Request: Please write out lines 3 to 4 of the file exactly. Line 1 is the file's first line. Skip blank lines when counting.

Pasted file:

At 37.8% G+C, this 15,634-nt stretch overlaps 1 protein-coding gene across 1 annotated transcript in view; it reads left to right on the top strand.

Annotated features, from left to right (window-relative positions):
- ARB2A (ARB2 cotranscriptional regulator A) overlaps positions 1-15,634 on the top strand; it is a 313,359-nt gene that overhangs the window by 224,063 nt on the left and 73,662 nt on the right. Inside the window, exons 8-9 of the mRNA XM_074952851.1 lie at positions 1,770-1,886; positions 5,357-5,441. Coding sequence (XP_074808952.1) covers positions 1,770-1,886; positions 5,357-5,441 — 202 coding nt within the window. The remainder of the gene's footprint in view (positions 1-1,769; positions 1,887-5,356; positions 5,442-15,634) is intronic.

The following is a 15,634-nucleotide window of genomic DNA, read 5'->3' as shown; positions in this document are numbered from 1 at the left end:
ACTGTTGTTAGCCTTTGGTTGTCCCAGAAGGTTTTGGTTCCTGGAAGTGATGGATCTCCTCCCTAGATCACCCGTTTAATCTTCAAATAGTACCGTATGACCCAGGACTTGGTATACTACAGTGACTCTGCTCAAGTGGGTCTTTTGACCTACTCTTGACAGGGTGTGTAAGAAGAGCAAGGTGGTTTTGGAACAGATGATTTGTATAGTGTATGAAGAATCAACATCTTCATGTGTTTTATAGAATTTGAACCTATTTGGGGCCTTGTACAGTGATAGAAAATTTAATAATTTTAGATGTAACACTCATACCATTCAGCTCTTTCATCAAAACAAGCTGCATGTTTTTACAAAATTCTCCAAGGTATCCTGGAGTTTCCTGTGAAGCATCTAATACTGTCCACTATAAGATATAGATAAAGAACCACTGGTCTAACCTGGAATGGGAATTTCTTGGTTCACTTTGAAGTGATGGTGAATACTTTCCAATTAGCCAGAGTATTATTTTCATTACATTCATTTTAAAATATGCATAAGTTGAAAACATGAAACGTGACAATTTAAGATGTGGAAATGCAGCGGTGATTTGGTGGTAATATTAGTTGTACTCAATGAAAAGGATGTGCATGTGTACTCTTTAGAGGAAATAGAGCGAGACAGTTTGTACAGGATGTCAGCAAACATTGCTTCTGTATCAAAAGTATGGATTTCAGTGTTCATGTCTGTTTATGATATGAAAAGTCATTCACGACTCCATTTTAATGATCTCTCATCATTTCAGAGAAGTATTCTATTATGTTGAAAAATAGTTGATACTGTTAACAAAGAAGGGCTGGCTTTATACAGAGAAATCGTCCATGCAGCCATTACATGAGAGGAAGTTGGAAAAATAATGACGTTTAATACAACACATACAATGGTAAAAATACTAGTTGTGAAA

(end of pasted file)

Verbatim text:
- ARB2A (ARB2 cotranscriptional regulator A) overlaps positions 1-15,634 on the top strand; it is a 313,359-nt gene that overhangs the window by 224,063 nt on the left and 73,662 nt on the right. Inside the window, exons 8-9 of the mRNA XM_074952851.1 lie at positions 1,770-1,886; positions 5,357-5,441. Coding sequence (XP_074808952.1) covers positions 1,770-1,886; positions 5,357-5,441 — 202 coding nt within the window. The remainder of the gene's footprint in view (positions 1-1,769; positions 1,887-5,356; positions 5,442-15,634) is intronic.

The following is a 15,634-nucleotide window of genomic DNA, read 5'->3' as shown; positions in this document are numbered from 1 at the left end: